Zhao, L ; He, X ; Grevelding, CG ; Ye, Q ; Li, Y ; Gasser, RB ; Dissous, C ; Mughal, MN ; Zhou, Y-Q ; Zhao, J-L ; Hu, M (BMC, 2017-12-12)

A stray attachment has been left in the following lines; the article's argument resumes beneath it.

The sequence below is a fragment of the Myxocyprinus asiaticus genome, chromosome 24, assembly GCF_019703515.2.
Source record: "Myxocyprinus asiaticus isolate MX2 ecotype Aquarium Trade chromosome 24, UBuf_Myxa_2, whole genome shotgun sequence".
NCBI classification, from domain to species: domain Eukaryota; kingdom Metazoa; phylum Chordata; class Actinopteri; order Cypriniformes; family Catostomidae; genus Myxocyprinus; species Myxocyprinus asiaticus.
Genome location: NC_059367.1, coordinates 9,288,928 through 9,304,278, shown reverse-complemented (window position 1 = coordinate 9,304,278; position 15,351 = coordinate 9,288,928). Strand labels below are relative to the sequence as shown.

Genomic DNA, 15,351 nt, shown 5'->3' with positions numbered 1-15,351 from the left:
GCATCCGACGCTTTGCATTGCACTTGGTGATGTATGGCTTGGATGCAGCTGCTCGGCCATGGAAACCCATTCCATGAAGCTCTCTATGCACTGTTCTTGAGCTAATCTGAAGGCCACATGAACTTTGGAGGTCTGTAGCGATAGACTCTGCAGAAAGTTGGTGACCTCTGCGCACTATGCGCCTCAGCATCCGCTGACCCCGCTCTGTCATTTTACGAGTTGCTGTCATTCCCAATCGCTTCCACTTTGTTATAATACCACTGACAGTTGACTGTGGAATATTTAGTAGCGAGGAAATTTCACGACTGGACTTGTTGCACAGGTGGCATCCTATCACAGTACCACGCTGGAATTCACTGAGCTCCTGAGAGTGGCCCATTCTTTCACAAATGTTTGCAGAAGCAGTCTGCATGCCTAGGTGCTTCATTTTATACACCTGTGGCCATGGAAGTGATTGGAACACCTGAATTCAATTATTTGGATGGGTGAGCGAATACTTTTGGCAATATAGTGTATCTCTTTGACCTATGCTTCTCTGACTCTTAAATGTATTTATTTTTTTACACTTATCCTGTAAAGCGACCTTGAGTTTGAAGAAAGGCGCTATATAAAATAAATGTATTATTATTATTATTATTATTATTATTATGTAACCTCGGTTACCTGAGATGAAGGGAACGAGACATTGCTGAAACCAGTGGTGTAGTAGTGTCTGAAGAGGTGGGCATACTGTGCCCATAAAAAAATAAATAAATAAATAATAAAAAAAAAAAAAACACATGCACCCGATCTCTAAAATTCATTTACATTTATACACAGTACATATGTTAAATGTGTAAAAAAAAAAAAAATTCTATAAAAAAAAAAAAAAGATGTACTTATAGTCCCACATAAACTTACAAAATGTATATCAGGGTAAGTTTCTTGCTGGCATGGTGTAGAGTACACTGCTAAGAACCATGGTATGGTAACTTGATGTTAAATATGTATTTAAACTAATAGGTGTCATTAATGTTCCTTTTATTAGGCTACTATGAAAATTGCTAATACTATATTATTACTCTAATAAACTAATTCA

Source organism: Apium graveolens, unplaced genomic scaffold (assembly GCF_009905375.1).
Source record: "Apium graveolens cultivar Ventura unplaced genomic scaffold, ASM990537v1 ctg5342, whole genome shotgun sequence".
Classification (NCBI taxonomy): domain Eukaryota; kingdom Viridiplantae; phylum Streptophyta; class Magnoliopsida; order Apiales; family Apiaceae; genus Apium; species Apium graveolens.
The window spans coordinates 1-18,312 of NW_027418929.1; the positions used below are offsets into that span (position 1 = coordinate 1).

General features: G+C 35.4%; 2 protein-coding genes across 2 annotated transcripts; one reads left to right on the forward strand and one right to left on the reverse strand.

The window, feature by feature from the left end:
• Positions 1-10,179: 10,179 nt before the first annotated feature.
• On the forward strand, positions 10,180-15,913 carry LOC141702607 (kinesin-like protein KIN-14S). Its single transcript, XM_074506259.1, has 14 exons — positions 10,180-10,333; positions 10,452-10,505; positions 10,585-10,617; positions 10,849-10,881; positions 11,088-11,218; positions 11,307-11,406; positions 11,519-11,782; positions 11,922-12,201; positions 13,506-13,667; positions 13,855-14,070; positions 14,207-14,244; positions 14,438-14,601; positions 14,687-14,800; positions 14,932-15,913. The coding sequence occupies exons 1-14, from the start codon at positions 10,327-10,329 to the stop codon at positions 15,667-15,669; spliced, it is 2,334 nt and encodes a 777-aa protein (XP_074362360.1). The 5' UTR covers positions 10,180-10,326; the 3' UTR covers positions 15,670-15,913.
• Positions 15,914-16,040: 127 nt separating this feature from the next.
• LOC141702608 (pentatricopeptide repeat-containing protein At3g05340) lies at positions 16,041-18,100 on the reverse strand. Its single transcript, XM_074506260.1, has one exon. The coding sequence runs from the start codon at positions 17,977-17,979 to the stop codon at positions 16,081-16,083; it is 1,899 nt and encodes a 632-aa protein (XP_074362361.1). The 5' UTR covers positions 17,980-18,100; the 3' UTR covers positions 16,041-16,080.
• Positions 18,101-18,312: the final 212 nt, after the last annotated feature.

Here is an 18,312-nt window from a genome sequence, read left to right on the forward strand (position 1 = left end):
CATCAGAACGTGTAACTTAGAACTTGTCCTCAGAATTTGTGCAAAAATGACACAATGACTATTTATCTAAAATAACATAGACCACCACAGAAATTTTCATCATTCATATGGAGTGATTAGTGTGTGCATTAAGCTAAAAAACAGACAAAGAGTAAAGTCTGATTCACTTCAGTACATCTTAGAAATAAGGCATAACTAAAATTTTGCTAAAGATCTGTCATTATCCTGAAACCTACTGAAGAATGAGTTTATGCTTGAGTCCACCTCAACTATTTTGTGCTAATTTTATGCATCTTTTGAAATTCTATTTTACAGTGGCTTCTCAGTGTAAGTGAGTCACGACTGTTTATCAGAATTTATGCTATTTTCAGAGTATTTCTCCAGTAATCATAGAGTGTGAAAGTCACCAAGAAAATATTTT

BACKGROUND: Schistosomiasis is one of the most prevalent parasitic diseases worldwide and is caused by parasitic trematodes of the genus Schistosoma. The pathogenesis of schistosomiasis is caused by eggs whose production is the consequence of the pairing of schistosomes and the subsequent sexual maturation of the female. Previous studies have demonstrated that protein kinases are involved in processes leading to the male-induced differentiation of the female gonads, ovary and vitellarium. Right open reading frame protein kinase 2 (RIOK-2) is a member of the atypical kinase family and shown in other organisms to be responsible for ribosomal RNA biogenesis and cell-cycle progression, as well as involves in nematode development. However, nothing is known about its functions in any trematode including schistosome. METHODS: We isolated and characterized the riok-2 gene from S. japonicum, and detected the transcriptional profiles of Sj-riok-2 by using real-time PCR and in situ hybridization. RNAi-mediated knockdown of Sj-riok-2 was performed, mitotic activities were detected by EdU incorporation assay and morphological changes on organs were observed by confocal laser scanning microscope (CLSM). RESULTS: In silico analyses of the amino acid sequence of Sj-RIOK-2 revealed typical features of this class of kinases including a winged helix (wHTH) domain and a RIO kinase domain. Sj-riok-2 is transcribed in different developmental stages of S. japonicum, with a higher abundance in adult females and eggs. Localization studies showed that Sj-riok-2 was mainly transcribed in female reproductive organs. Experiments with adult schistosomes in vitro demonstrated that the transcriptional level of Sj-riok-2 was affected by pairing. Knocking down Sj-riok-2 by RNAi reduced cell proliferation in the vitellarium and caused the increased amount of mature oocytes in ovary and an accumulation of eggs within the uterus. CONCLUSIONS: Sj-riok-2 is involved in the reproductive development and maturation of female S. japonicum. Our findings provide first evidence for a pairing-dependent role of Sj-riok-2 in the reproductive development and maturation of female S. japonicum. Thus this study contributes to the understanding of molecular processes controlling reproduction in schistosomes.